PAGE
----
They say hindsight is 20/20, but Desmond's decision to cite "deep-seated cultural issues" as the cause of SMRT's woes was a big mistake. In crisis communications, the objective is to reduce or de-link stakeholders attribution of culpability to the organization in the 3 factors. As the CEO, the proverbial buck stops with him and citing cultural issues only served to reinforce the point that Desmond is fully responsible for everything that is happening at SMRT.
In our opinion, SMRT would have managed this crisis better if they had focused their messages on reducing attribution in the factors of locus of control, predictability, and controllability. In the case of the flooding, this could have been done by emphasizing the multiple control measures, system redundancies and layers of checks. Hence, the failure was not something management could reasonably be expected to foresee or prevent (lack of predictability and controllability). As for the collision, we understand that Thales is the vendor in charge of upgrading the signaling system. Thus, while SMRT cannot shirk responsibility, it should share the failure with Thales. In this incident, the objective should have been to reduce public perception of SMRT's locus of control. Having said all this, Desmond Kuek's comment about deep-seated cultural issues will negate any efforts to stem the tide against him.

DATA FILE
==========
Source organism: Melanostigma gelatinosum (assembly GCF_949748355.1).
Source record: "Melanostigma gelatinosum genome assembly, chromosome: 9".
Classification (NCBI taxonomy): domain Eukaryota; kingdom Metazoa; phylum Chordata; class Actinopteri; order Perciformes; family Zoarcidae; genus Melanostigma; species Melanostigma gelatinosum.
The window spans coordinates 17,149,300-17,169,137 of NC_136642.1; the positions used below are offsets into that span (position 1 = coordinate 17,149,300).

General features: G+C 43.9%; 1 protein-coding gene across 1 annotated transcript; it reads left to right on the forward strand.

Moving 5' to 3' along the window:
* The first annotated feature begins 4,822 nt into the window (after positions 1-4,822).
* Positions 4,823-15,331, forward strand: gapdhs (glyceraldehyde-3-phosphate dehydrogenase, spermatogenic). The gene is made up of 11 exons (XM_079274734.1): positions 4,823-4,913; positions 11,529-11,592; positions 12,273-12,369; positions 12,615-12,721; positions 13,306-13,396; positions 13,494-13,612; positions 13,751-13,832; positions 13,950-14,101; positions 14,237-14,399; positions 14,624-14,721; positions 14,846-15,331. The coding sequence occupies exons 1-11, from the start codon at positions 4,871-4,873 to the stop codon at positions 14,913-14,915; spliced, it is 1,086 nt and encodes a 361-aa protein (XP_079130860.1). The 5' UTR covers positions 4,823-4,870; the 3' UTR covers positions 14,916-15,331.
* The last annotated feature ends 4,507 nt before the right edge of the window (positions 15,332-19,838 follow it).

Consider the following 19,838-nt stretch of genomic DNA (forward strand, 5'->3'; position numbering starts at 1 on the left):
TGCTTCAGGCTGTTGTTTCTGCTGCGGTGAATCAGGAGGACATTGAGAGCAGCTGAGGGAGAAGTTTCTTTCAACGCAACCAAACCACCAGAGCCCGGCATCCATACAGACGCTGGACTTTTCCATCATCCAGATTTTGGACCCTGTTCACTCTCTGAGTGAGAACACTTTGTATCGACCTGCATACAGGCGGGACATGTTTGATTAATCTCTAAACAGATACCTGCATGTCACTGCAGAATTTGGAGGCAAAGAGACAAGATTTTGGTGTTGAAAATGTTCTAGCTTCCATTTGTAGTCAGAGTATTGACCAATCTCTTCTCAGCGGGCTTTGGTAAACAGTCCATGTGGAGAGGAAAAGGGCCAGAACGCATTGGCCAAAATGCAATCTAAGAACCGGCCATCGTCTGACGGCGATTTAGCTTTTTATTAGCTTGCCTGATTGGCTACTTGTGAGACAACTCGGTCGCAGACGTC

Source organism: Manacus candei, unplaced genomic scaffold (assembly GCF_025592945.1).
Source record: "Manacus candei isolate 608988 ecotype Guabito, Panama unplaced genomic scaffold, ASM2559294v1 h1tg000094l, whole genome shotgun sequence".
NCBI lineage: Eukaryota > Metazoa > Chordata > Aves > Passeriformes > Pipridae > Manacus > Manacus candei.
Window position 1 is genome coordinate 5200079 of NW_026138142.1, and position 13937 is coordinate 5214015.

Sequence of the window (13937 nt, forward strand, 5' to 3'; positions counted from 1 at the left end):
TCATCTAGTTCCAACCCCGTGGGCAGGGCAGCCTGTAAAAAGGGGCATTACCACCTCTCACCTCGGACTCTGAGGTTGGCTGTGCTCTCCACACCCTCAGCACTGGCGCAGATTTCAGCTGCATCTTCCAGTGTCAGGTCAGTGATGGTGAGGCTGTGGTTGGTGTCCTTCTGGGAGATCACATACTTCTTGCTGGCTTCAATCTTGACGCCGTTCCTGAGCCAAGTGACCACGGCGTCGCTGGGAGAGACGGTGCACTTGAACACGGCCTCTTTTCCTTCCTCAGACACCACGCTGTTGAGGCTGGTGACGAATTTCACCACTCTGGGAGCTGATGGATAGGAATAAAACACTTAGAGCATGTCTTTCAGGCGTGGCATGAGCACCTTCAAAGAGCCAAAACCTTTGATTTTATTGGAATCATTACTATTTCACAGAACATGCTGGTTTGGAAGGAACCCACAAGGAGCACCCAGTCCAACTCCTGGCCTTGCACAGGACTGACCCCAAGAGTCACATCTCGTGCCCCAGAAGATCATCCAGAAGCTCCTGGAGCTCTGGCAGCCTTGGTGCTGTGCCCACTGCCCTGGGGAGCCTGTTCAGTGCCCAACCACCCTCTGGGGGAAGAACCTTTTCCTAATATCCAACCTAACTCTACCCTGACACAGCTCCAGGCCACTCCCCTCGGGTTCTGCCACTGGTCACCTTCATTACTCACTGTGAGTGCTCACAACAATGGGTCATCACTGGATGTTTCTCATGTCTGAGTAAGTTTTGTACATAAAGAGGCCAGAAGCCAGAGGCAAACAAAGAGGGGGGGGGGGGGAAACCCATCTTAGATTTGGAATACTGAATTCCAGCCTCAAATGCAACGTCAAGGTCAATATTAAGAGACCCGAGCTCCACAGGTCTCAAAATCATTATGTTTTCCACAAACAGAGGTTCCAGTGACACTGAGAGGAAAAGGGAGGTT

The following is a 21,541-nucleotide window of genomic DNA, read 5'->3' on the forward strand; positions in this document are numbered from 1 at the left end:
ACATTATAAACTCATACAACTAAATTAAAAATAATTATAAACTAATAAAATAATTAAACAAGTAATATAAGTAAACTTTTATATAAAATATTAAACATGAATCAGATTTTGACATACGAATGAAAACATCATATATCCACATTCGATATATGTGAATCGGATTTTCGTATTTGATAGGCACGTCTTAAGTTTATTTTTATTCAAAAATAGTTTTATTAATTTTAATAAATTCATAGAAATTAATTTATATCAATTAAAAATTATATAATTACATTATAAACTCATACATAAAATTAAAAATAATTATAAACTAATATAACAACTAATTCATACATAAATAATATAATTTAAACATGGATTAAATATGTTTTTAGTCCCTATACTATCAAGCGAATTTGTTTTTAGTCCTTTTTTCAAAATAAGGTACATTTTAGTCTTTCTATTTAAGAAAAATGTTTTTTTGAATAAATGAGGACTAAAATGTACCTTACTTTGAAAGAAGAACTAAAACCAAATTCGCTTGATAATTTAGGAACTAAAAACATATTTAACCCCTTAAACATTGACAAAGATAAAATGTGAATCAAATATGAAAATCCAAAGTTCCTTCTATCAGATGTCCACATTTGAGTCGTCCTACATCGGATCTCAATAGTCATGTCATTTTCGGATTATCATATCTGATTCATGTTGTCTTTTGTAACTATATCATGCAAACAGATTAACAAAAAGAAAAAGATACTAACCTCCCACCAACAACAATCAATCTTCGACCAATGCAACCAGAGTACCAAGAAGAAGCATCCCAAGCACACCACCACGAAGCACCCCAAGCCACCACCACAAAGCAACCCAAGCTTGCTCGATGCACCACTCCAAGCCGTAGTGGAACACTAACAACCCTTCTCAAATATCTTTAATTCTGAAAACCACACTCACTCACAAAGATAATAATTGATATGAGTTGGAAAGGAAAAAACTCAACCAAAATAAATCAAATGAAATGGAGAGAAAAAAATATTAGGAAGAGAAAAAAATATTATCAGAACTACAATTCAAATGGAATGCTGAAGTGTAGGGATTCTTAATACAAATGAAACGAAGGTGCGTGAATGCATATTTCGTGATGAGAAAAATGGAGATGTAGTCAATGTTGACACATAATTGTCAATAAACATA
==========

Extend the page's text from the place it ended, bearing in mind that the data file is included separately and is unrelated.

To be honest, crisis communications is more art than science. This, however, does not mean that science has no place in crisis communications.
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